The sublime – in garden and landscape design

Sublime and beautiful in garden and landscape design

The sublime is a neglected quality in garden and landscape design. Edmund Burke  associated the sublime with terror, astonishment, admiration, wonder, and respect ” hardly any thing can strike the mind with its greatness, which does not make some sort of approach towards infinity; which nothing can do whilst we are able to perceive its bounds; but to see an object distinctly, and to perceive its bounds, is one and the same thing. A clear idea is therefore another name for a little idea.” In today’s terms, the view is also beautiful.

I have visited many designed landscapes and gardens without seeing anything as sublime as this photograph – of fog and sagebush in the Rocky Mountains.

Image courtesty Josh

5 thoughts on “The sublime – in garden and landscape design

  1. Christine

    Longinus the Greek rhetorician and author of ‘On the Sublime’ believed the sublime was an experience of the soul;

    “Like Plato, Longinus feels that the human was the art or technical aspects, while the sublime was the ‘soul’ or that which eluded our experience of art. In order to understand the sublime, we must have some notion of what exists beyond the human, empirical experience.”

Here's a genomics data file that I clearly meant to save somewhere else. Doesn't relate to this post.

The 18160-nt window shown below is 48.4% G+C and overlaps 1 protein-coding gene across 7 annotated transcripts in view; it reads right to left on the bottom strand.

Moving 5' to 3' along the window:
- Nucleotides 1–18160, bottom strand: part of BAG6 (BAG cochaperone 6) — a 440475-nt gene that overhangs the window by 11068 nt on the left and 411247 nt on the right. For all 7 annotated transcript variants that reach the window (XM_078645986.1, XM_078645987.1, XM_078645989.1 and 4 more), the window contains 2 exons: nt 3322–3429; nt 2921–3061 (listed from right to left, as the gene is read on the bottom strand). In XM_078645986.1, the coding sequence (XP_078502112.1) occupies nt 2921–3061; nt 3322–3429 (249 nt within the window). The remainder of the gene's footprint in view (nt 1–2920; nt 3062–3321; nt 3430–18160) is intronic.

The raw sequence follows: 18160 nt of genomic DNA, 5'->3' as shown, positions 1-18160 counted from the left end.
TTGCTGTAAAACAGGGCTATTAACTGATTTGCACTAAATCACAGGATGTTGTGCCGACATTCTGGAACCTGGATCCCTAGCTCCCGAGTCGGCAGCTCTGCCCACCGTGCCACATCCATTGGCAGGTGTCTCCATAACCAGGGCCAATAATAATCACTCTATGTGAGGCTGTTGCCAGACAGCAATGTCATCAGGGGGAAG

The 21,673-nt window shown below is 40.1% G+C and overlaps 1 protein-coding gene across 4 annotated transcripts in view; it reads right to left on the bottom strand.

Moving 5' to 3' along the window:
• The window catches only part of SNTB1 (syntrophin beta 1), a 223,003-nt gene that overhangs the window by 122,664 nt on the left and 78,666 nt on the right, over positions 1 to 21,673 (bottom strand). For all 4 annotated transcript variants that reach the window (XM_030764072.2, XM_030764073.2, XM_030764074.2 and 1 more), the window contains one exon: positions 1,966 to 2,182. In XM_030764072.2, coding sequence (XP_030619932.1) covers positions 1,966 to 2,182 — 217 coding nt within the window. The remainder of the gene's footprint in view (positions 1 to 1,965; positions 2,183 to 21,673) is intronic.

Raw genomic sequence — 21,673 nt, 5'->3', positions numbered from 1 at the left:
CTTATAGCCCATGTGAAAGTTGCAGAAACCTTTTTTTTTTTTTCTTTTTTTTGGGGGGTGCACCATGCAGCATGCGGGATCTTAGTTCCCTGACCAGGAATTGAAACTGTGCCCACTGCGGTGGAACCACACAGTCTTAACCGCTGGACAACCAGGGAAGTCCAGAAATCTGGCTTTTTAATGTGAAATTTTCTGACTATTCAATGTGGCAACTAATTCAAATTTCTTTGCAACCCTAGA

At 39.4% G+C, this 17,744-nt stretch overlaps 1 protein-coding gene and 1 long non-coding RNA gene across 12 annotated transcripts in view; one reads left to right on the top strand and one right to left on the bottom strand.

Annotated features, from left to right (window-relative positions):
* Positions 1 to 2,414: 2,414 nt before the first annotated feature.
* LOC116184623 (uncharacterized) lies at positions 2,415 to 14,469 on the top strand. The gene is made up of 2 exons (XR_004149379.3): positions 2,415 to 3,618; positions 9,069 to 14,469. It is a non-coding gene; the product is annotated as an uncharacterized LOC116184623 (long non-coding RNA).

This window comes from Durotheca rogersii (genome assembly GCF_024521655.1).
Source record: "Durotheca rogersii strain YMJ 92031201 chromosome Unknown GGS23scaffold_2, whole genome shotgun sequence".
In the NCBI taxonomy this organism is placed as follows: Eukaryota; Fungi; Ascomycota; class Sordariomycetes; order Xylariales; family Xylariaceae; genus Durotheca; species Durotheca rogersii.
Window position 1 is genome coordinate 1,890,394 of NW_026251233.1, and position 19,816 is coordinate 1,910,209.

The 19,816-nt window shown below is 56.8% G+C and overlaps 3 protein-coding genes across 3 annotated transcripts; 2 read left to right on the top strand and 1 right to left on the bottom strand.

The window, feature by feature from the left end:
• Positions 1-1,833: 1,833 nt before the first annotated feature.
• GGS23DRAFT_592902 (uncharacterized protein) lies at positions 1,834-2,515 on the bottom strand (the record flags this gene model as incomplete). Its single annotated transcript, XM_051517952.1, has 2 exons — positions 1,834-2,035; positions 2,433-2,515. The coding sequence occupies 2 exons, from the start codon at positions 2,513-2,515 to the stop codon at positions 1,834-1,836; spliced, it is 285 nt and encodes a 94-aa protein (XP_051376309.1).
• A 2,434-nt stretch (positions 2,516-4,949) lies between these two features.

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    He believed the most important source of sublimity [is] the power of forming great conceptions.

  2. Christine

    Yes. Longinus did say “a work of genius must aim at estacy”! The sublime is thought to be a combination of the true, the good and the beautiful. In literature Longinus spoke of five sources of sublimity; 1) grandeur of thought 2) capacity for strong emotion 3) appropriate use of figures or style 4) nobility of diction and 5) dignity of composition.

  3. Tom Turner Post author

    It is an excellent list of design objectives – for some projects but not for all projects. I admire Vitruvius but think Wotton did him a great disservice with the translation of Venustas as ‘Delight’. The word ‘delight’ seems best suited to the gleam of pleasure one sometimes feels when a bottle is uncorked or the desert trolly arrives. Venustas is a far more serious matter and could easily include Longinus interpretation of the sublime. It is the quality which the Parthenon enjoys when seen on the Acropolis and with Lycabettus beyond.
    By the way, lets hope the Greeks don’t have to sell it to Abu Dhabi in order to comply with EU financial regulations. Bring back the Drachma would be my response!

  4. Christine

    Longinus makes an important distinction between nature and culture in his conception of the Sublime. He believes that within culture sublimity is not associated simply with grandeur, as it is in nature, rather in culture grandeur must be joined to utility and advantage.

    In this sense Longinus distinguishes between nature as in the image of the Rocky’s above and nature in the art of garden design.

    So when he speaks of sublimity in culture (as approaching the product of the Divine mind) he is references sublimity in nature (the product of the Divine mind). In this sense Divinity is the gold standard! The Nature of the Divine Mind of course ‘is always’ grand, useful and advantageous.

    Seems like I am approaching intelligent design theory here!….Those Greeks have a way of making things interesting!


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